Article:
Complete copies of each request for collection of information may be obtained at no charge from Mr. Maurice Hicks, NHTSA, 400 Seventh Street, SW., Room 5320, NVS-113, Washington, DC 20590.
Mr. Hicks' telephone number is (202) 366-6345. Please identify the relevant collection of information by referring to its OMB Control Number.End Further Info End Preamble Start Supplemental Information
Under the Paperwork Reduction Act of 1995, before an agency submits a proposed collection of information to OMB for approval, it must first publish a document in the Federal Register providing a 60-day comment period and otherwise consult with members of the public and affected agencies concerning each proposed collection of information. The OMB has promulgated regulations describing what must be included in such a document. Under OMB's regulation (at 5 CFR 1320.8(d)), an agency must ask for public comment on the following:
(i) Whether the proposed collection of information is necessary for the proper performance of the functions of the agency, including whether the information will have practical utility;
(ii) The accuracy of the agency's estimate of the burden of the proposed collection of information, including the validity of the methodology and assumptions used;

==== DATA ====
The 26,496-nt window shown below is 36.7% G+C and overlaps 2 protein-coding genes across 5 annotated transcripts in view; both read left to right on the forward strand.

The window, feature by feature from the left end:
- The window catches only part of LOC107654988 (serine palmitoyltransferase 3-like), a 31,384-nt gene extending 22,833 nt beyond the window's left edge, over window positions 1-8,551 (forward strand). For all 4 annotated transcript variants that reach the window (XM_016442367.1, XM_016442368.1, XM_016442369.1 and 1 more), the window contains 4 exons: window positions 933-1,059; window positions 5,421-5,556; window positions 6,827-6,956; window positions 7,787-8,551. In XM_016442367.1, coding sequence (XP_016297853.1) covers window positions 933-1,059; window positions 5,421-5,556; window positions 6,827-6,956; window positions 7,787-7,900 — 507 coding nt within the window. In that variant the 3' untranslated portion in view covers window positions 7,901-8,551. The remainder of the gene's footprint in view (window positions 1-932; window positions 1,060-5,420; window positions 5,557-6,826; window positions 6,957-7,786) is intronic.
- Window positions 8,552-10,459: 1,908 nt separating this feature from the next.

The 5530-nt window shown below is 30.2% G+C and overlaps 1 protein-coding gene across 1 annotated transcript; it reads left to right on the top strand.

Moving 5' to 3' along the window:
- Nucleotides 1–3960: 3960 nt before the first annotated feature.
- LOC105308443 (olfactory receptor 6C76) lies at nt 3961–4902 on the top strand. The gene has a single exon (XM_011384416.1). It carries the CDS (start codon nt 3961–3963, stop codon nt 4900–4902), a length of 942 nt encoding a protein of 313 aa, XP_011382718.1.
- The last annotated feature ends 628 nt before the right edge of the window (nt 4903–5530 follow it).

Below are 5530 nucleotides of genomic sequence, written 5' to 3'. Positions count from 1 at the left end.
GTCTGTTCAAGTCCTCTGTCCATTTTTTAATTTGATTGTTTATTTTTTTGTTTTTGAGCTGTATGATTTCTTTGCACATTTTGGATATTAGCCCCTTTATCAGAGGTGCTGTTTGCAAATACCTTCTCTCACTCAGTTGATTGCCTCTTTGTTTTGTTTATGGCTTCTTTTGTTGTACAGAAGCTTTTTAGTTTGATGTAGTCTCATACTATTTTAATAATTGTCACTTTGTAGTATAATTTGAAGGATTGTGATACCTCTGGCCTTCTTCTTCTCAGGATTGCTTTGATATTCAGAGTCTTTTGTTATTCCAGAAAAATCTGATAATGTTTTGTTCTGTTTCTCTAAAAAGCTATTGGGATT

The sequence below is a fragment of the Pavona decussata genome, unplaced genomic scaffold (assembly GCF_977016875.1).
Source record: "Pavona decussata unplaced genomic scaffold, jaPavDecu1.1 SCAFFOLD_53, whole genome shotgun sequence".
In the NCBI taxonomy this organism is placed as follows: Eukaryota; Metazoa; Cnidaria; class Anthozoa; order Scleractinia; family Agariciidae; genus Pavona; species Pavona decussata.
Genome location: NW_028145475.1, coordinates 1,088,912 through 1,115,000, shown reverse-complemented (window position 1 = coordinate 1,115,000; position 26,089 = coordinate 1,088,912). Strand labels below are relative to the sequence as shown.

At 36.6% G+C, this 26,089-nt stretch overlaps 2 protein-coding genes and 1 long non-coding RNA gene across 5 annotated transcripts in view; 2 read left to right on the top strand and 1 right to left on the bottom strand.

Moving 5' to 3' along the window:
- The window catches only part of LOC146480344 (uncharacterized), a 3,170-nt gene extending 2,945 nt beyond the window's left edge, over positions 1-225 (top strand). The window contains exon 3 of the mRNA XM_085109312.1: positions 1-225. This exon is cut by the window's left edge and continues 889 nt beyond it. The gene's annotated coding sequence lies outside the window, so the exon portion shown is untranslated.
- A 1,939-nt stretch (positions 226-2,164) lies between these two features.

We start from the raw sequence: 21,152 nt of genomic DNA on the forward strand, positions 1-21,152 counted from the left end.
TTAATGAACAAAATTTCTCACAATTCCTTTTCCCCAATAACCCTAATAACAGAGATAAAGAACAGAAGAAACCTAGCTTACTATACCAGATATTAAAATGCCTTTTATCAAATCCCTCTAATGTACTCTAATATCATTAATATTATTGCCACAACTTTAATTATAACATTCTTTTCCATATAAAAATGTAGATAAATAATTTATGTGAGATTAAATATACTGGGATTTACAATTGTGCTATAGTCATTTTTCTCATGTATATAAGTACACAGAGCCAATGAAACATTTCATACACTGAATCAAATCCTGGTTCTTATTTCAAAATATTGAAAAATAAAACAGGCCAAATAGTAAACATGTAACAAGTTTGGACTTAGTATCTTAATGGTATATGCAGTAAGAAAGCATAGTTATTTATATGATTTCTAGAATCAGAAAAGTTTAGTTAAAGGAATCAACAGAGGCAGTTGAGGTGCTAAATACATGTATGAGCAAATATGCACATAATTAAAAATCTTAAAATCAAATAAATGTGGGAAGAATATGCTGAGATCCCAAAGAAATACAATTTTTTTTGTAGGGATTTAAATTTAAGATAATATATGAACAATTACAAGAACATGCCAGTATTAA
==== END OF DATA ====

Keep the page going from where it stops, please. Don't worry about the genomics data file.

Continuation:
(iii) How to enhance the quality, utility, and clarity of the information to be collected;
(iv) How to minimize the burden of the collection of information on those who are to respond, including the use of appropriate automated, electronic, mechanical, or other technological collection techniques or other forms of information technology, e.g. permitting electronic submission of responses.
In compliance with these requirements, NHTSA asks for public comments on the following proposed collections of information:
(1.) Title: Consolidated Child Restraint System Registration, Labeling and Defect Notifications.”
OMB Control Number: 2127-0576.
Requested Expiration Date of Approval: Three years from the approval date.
Type of Request: Consolidation of OMB control numbers 2127-0511, “49 CFR 571.213, Child Restraint Systems,” and 2127-0576, “Child Safety Seat Registration.”
Affected Public: Business, Individuals and Households.
Summary of the Collection of Information: This action consolidates two existing collections of information. In the previous collections of information: (1) A collection was established to require manufacturers to provide owner registration cards and to label each child restraint system (CRS) with a message informing users of the importance of registering the device with the manufacturer, and (2) another collection was issued to allow NHTSA to implement a registration program to send CRS owners a substitute registration form if owners had lost the registration card. Furthermore, in the second collection, it was also required that if either NHTSA or a manufacturer determines that a CRS contains a defect that relates to motor vehicle safety or fails to comply with an applicable Federal Motor Vehicle Safety Standard, pursuant to Chapter 301 of title 49 of the United States, the manufacturer must notify owners and purchasers of the defect or noncompliance and must provide a remedy without charge. The proposed revised collection will consolidate these provisions.